First, we’re having a GREAT time with the One School-One Book program…. Getting “thank you” notes from parents already about how it’s “forcing” some family reading time that they seemed to have lost over the years.
— Paul Marinko - Principal at St. Paul's Lutheran School - Fort Wayne, IN
Since last spring, our entire school has excitedly embraced the One School, One Book Program. We will soon begin our spring selection: A Cricket in Times Square -- the third book we've adopted since the spring of 2010!
We are so thrilled with the positive impact this program has had on our students, families, and staff
— Laurie LaRue - First Grade Teacher at Edgewood School - Bristol, CT
I think the OSOB program is brilliant. My seven year-old attends Orleans Elementary in Massachusetts and they (we) are reading Masterpiece. Since the grades levels range from one to five at this school, finding a book to suit all is difficult. My daughter can follow the big picture somewhat but we have to reinforce what we’ve read because it’s a lot to take in for her.
— Glenn Krzeminski - Parent of student at Orleans Elementary - Orleans, MA
The One District, One Book program promoted by Read To Them...is a powerful way to systemically address and promote a culture of literacy throughout the entire school system.
My school actually adopted a hamster and even used it as “pet therapy” for many of the behaviorally challenged children in our school.
— Kenny Moles of West Virginia
CUSTODIAN: You know Humphrey, it’s nice to have you around. Now I don’t have to talk to myself so much. You know it is a little lonely around here, cleaning all these rooms by myself. Having you around is not so bad. Makes it a little cheerier.
(He continues sweeping – and moving gradually around the room now – and talking to Humphrey. The CUSTODIAN should pause carefully, sweep an area, then move on, before taking up each new topic/subject.)
CUSTODIAN: Now take the next classroom I got to clean, Humphrey. The next room I got to clean is Mrs. Pincher’s. Now there’s someone who’s lonely. The kids all think she’s so mean. But I know she’s not mean. She has lots of dogs and cats and she loves them all. It’s just that all her kids are grown up and have moved away. You know, Humphrey – maybe she should bring one of her pets to school – just like you. Then the kids could really see how nice she is. That’s a real good idea, Humphrey. I’m glad you thought of it.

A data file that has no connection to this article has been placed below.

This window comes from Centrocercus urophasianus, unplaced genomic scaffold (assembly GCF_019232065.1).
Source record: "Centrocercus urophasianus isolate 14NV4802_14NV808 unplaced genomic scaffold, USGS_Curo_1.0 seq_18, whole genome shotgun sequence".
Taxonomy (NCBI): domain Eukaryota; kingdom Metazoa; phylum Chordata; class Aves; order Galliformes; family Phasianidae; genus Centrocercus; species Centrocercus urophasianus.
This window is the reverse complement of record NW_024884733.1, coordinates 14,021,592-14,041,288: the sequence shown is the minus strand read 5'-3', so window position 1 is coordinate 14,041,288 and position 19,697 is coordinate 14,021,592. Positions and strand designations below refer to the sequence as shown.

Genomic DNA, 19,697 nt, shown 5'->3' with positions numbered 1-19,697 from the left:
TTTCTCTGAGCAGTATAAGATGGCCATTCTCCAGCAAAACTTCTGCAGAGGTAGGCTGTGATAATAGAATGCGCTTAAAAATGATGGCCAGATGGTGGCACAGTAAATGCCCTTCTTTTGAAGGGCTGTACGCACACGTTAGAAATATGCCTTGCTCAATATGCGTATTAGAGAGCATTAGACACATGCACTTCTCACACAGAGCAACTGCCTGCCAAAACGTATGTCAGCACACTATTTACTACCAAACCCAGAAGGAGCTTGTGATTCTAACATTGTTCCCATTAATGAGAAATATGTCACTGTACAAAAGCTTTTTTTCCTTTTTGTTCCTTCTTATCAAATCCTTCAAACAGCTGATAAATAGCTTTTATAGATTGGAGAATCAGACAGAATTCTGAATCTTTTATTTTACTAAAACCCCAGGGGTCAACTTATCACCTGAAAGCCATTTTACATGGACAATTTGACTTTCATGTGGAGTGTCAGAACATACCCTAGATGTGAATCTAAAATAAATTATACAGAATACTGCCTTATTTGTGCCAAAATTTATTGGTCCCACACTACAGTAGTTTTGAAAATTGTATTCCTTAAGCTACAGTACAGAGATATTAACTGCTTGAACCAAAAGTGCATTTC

(He keeps sweeping. Moves to another area of the room.)
CUSTODIAN: Now I’ll tell you someone I really feel sorry for, Humphrey. That Mr. Ansbro. He’s the gym teacher. Now that man has a hard job. I tell you, I’d rather clean every room in this building than have to do his job. These kids are all pent up in here, learning reading and math. And boy do they want to blow off steam. I seen ‘em. And then they go to gym. And when it’s cold out – or raining – they have to go to the auditorium. [Or wherever your indoor gym is.] Man, they are so loud. And they can’t hold still. I tell you it’s chaos in there, Humphrey. You’d hate it. (Keeps sweeping.) I’ll tell you, though, Humphrey. I have an idea. Maybe if I showed you to Mr. Ansbro. Maybe if he let the kids be the ones to feed you – If they was good. If they listened and was quiet and held still. Maybe that would help. You’re a good influence, Humphrey. It calms me down thinking about it – just talking to you.